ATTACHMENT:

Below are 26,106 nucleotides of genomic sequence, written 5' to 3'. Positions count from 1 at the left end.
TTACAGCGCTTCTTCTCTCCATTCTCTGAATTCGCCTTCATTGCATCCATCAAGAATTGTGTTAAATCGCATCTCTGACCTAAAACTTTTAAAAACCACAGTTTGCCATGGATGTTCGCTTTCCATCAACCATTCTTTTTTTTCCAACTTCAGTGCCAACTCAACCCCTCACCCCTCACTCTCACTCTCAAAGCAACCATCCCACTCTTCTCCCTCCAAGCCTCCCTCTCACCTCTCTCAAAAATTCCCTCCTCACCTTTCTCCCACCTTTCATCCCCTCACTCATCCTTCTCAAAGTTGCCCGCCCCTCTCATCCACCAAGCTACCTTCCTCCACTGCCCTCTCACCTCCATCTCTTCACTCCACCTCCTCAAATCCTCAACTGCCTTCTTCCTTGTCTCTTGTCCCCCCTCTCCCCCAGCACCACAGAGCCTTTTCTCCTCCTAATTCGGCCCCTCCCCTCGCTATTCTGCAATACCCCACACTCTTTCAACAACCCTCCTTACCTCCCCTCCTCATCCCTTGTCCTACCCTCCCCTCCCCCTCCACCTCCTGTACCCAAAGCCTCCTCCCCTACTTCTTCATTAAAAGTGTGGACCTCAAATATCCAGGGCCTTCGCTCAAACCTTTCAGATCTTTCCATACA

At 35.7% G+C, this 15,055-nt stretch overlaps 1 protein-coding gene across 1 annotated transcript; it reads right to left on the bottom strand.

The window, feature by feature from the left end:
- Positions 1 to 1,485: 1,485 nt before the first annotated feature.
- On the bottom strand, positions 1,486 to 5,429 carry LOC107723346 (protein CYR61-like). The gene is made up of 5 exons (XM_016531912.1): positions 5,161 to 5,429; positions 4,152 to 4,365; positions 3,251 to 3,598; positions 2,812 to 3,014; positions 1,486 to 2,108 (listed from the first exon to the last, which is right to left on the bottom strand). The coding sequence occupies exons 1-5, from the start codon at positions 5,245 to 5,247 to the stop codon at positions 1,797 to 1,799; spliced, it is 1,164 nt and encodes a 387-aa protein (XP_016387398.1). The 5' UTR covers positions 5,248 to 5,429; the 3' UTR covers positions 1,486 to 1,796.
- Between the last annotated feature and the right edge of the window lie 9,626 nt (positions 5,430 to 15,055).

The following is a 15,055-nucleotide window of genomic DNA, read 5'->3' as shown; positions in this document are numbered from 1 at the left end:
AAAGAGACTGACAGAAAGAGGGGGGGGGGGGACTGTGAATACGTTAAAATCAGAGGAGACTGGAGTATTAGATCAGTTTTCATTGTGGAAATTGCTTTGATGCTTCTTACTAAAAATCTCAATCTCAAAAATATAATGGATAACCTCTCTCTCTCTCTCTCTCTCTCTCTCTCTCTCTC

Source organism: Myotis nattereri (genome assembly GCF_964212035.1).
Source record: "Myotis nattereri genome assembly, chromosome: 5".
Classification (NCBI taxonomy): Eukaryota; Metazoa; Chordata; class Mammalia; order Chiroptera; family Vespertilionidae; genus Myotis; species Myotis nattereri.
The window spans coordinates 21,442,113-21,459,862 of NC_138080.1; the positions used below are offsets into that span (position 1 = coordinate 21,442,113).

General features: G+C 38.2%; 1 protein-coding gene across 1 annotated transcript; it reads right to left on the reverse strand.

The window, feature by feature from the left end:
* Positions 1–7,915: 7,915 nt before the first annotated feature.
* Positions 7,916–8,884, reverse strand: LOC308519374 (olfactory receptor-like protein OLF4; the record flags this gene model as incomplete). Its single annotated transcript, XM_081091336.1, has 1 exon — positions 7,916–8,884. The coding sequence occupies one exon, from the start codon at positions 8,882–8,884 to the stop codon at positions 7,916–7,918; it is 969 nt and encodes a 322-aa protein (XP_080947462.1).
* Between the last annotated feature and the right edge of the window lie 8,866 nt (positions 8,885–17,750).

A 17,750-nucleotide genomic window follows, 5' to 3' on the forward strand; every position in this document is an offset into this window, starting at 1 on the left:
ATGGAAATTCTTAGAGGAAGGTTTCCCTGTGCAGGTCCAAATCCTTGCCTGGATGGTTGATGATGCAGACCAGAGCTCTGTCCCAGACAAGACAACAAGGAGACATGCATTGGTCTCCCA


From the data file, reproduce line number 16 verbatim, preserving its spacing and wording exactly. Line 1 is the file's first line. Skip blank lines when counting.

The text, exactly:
* Positions 1–7,915: 7,915 nt before the first annotated feature.